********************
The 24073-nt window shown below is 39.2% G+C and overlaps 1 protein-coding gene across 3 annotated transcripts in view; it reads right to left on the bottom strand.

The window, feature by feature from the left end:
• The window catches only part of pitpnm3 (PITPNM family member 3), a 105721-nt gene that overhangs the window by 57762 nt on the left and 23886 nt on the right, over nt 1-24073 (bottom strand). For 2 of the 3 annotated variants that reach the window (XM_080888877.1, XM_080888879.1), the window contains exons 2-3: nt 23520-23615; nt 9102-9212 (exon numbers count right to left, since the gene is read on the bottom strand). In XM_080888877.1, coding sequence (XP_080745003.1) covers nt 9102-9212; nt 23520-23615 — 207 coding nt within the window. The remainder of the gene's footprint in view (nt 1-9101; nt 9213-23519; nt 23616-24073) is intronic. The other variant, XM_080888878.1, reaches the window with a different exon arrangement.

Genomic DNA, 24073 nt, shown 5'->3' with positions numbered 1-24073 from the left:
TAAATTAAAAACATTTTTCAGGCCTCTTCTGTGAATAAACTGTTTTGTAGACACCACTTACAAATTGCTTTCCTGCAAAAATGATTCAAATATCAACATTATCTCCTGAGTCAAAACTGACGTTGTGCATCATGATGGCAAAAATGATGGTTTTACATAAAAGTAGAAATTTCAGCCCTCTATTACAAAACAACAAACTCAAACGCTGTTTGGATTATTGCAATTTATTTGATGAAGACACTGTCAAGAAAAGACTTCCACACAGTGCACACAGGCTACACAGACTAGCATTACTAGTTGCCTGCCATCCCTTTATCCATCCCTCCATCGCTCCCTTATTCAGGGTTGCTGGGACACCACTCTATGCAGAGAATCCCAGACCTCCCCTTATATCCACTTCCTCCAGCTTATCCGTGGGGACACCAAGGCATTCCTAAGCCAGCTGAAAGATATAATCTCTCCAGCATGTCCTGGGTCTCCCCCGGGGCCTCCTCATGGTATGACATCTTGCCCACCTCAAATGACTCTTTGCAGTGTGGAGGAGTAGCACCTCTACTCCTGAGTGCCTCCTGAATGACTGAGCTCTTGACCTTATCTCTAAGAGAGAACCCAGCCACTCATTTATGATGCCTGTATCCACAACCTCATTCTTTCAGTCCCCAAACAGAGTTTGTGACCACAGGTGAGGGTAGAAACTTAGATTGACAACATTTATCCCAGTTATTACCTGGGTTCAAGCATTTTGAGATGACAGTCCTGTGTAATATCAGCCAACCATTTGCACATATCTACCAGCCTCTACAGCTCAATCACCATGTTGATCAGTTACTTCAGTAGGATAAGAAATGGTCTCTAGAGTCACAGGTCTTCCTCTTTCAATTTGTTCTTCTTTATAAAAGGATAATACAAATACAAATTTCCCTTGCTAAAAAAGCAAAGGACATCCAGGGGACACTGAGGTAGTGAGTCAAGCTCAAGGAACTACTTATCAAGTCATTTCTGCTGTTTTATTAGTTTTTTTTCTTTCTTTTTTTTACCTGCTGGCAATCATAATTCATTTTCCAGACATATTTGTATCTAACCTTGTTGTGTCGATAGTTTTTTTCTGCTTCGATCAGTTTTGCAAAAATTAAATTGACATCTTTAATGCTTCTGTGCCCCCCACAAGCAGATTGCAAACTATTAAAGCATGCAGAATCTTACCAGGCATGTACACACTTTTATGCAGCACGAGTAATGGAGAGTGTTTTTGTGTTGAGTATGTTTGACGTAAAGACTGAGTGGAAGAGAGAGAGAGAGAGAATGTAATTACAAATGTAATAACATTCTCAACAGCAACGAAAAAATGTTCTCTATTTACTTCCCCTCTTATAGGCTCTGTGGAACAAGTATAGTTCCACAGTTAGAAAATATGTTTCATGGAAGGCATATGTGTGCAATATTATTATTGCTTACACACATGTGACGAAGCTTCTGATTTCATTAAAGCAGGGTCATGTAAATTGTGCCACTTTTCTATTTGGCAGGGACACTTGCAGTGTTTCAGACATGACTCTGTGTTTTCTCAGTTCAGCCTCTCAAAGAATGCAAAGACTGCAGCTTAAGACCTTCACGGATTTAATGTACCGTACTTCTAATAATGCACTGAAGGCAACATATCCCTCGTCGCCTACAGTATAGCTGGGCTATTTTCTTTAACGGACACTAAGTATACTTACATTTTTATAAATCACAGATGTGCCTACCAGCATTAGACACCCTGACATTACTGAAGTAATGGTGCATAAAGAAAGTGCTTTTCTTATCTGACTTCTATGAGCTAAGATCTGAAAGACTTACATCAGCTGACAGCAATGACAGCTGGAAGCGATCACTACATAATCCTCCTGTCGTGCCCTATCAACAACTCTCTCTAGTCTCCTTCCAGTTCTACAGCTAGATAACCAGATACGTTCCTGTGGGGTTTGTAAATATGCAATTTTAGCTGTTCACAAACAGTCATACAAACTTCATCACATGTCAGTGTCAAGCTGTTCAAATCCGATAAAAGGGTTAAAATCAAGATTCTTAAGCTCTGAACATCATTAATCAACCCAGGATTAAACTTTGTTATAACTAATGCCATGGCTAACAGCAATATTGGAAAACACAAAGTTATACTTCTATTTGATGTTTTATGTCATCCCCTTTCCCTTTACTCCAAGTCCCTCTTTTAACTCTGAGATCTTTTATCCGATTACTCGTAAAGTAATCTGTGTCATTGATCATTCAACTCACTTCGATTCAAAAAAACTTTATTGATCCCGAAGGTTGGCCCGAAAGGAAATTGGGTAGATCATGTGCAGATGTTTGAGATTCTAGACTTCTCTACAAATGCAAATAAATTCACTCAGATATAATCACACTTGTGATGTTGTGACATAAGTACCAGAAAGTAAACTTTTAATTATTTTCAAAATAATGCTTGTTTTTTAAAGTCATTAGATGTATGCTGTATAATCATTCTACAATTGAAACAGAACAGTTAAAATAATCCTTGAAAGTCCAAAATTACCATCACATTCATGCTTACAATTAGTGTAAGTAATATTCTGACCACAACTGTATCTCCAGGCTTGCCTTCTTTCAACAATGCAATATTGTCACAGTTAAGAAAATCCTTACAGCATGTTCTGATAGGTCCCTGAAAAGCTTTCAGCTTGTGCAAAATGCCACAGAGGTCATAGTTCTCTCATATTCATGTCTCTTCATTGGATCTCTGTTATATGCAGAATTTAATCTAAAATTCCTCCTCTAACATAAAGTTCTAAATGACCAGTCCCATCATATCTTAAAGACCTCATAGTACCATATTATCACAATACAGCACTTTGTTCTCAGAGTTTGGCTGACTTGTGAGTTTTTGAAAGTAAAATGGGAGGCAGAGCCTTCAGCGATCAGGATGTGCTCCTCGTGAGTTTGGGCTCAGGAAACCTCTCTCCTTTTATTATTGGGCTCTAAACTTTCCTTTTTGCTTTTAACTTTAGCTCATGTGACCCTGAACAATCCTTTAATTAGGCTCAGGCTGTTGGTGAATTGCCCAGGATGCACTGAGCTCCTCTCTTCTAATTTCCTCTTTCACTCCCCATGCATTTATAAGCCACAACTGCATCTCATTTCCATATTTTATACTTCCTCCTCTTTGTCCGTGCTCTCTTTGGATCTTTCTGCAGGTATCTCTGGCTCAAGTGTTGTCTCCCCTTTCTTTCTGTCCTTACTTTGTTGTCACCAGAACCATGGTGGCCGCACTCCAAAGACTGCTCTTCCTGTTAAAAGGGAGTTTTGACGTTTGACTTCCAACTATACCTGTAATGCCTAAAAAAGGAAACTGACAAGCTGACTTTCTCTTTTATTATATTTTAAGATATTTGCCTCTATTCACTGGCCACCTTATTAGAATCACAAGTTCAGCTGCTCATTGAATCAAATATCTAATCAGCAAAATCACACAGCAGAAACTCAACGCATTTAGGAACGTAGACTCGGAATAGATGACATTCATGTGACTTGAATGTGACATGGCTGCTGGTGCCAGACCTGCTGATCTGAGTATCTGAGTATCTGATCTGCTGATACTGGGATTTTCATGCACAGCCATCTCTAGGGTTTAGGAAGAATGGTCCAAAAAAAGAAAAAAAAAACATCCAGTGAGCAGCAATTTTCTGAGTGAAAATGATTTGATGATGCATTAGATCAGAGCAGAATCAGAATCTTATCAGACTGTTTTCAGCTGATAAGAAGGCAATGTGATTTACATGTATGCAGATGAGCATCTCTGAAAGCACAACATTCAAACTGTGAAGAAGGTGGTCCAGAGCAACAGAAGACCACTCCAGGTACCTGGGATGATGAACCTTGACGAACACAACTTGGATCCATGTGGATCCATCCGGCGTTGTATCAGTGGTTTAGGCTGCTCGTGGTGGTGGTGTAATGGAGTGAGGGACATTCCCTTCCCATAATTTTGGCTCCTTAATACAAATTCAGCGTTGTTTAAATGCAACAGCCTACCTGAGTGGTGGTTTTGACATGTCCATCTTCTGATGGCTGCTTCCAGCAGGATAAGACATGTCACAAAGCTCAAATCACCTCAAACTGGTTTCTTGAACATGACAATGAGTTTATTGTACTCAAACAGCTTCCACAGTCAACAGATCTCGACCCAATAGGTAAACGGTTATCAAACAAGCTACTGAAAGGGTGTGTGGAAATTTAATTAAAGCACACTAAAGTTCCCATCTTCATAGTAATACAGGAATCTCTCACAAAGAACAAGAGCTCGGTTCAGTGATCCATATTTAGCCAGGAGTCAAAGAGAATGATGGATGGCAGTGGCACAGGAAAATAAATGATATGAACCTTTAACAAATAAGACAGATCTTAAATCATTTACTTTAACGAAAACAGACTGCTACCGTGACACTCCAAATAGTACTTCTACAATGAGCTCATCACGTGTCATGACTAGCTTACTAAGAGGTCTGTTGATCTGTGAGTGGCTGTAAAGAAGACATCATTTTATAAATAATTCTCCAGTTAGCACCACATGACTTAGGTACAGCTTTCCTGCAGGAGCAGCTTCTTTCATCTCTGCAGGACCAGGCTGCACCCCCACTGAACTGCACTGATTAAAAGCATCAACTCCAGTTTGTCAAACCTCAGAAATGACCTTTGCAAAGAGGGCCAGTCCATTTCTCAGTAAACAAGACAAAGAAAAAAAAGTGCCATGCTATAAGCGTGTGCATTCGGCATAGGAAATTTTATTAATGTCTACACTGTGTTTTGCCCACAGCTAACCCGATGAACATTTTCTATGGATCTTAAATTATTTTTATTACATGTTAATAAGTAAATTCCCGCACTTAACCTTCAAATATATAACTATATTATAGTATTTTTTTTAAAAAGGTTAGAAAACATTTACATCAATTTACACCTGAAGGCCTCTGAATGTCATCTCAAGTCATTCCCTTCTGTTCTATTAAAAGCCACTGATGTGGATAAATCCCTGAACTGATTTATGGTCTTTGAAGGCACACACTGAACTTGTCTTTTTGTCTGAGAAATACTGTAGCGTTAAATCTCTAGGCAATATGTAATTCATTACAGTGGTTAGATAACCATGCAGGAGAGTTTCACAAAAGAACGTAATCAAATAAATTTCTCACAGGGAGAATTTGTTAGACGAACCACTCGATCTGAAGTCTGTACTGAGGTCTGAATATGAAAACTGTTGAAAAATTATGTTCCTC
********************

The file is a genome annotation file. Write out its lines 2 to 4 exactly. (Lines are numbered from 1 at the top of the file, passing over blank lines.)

The window, feature by feature from the left end:
• The window catches only part of pitpnm3 (PITPNM family member 3), a 105721-nt gene that overhangs the window by 57762 nt on the left and 23886 nt on the right, over nt 1-24073 (bottom strand). For 2 of the 3 annotated variants that reach the window (XM_080888877.1, XM_080888879.1), the window contains exons 2-3: nt 23520-23615; nt 9102-9212 (exon numbers count right to left, since the gene is read on the bottom strand). In XM_080888877.1, coding sequence (XP_080745003.1) covers nt 9102-9212; nt 23520-23615 — 207 coding nt within the window. The remainder of the gene's footprint in view (nt 1-9101; nt 9213-23519; nt 23616-24073) is intronic. The other variant, XM_080888878.1, reaches the window with a different exon arrangement.

Genomic DNA, 24073 nt, shown 5'->3' with positions numbered 1-24073 from the left: